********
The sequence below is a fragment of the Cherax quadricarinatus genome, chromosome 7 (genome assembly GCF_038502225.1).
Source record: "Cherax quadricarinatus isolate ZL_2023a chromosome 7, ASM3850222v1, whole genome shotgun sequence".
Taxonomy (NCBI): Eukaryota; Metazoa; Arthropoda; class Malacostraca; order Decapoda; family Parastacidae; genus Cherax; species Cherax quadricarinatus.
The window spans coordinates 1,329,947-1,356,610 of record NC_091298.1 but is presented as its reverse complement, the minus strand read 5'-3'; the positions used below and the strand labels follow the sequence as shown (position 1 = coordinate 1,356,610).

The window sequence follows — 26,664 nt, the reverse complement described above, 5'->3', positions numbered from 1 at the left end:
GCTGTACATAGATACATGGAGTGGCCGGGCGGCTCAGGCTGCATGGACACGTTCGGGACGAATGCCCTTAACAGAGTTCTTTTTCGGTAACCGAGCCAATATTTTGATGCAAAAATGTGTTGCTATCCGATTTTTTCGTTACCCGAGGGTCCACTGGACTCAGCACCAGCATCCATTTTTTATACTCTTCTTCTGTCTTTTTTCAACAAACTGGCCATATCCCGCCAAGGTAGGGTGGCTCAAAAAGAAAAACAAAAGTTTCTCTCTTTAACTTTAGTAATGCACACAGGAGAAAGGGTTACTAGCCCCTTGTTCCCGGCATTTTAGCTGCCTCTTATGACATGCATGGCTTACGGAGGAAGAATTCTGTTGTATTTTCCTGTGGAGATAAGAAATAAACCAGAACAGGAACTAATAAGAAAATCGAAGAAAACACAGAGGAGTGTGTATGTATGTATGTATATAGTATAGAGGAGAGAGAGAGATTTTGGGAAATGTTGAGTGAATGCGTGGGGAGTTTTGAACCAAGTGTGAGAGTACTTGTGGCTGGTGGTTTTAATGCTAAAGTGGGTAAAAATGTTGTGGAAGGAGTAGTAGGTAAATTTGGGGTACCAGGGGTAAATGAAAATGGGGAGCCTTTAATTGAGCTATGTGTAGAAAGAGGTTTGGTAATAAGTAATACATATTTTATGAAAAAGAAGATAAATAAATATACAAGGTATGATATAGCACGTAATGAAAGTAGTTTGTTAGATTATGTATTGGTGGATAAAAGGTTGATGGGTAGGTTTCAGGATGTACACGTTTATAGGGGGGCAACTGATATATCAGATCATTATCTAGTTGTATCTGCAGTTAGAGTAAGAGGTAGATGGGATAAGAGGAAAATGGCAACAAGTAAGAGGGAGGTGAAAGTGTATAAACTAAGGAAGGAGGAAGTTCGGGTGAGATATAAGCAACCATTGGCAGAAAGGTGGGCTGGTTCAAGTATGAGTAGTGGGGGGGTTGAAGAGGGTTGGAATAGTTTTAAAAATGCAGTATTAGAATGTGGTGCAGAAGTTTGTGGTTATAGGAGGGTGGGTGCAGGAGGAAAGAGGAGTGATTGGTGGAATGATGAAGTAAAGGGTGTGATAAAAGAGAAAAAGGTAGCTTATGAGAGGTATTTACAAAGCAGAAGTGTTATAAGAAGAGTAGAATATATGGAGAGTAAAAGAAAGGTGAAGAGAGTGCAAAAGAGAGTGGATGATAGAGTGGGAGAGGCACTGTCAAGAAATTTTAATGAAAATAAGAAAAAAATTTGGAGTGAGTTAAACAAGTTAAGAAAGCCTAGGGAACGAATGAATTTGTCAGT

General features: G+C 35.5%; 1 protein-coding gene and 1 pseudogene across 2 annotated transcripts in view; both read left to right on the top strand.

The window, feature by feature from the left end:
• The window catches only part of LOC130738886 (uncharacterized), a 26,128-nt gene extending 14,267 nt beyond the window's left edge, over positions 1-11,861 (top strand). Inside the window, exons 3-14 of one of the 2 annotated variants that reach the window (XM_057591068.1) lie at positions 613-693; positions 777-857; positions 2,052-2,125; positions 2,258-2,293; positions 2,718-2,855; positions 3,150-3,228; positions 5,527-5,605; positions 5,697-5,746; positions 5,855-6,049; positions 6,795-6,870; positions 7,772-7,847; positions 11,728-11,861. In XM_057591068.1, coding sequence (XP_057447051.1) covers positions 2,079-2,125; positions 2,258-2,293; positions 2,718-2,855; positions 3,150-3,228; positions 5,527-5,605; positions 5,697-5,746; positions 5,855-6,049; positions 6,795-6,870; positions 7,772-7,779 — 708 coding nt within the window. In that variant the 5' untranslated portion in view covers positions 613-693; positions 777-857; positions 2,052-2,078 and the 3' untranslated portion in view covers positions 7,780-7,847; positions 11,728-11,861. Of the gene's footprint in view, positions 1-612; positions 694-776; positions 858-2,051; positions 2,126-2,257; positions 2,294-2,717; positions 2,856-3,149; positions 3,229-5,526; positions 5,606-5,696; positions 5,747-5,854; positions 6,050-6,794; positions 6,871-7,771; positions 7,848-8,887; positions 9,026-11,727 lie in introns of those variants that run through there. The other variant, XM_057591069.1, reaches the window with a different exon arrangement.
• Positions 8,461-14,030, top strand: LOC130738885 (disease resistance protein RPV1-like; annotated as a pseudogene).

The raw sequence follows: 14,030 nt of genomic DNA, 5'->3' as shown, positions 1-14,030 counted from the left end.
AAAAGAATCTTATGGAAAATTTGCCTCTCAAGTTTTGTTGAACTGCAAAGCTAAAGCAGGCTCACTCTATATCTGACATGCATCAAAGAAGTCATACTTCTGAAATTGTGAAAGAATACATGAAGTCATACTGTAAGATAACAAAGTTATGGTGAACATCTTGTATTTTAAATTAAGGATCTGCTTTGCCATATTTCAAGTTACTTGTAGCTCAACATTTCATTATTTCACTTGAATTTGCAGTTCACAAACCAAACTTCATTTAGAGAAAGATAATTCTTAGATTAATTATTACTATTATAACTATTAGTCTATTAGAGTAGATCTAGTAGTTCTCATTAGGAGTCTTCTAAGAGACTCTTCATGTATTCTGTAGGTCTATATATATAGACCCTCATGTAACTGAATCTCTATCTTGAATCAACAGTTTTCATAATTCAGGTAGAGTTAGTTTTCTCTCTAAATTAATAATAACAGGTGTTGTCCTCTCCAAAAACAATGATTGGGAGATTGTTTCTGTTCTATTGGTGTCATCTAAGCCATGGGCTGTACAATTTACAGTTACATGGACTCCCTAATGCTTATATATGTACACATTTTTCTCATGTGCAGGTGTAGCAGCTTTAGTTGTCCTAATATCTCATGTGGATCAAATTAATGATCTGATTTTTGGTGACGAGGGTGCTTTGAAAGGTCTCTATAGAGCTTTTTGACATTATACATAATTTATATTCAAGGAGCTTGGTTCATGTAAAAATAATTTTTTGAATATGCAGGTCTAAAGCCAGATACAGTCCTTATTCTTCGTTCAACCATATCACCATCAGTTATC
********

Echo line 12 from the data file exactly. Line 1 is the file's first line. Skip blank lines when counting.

AAAAGAATCTTATGGAAAATTTGCCTCTCAAGTTTTGTTGAACTGCAAAGCTAAAGCAGGCTCACTCTATATCTGACATGCATCAAAGAAGTCATACTTCTGAAATTGTGAAAGAATACATGAAGTCATACTGTAAGATAACAAAGTTATGGTGAACATCTTGTATTTTAAATTAAGGATCTGCTTTGCCATATTTCAAGTTACTTGTAGCTCAACATTTCATTATTTCACTTGAATTTGCAGTTCACAAACCAAACTTCATTTAGAGAAAGATAATTCTTAGATTAATTATTACTATTATAACTATTAGTCTATTAGAGTAGATCTAGTAGTTCTCATTAGGAGTCTTCTAAGAGACTCTTCATGTATTCTGTAGGTCTATATATATAGACCCTCATGTAACTGAATCTCTATCTTGAATCAACAGTTTTCATAATTCAGGTAGAGTTAGTTTTCTCTCTAAATTAATAATAACAGGTGTTGTCCTCTCCAAAAACAATGATTGGGAGATTGTTTCTGTTCTATTGGTGTCATCTAAGCCATGGGCTGTACAATTTACAGTTACATGGACTCCCTAATGCTTATATATGTACACATTTTTCTCATGTGCAGGTGTAGCAGCTTTAGTTGTCCTAATATCTCATGTGGATCAAATTAATGATCTGATTTTTGGTGACGAGGGTGCTTTGAAAGGTCTCTATAGAGCTTTTTGACATTATACATAATTTATATTCAAGGAGCTTGGTTCATGTAAAAATAATTTTTTGAATATGCAGGTCTAAAGCCAGATACAGTCCTTATTCTTCGTTCAACCATATCACCATCAGTTATC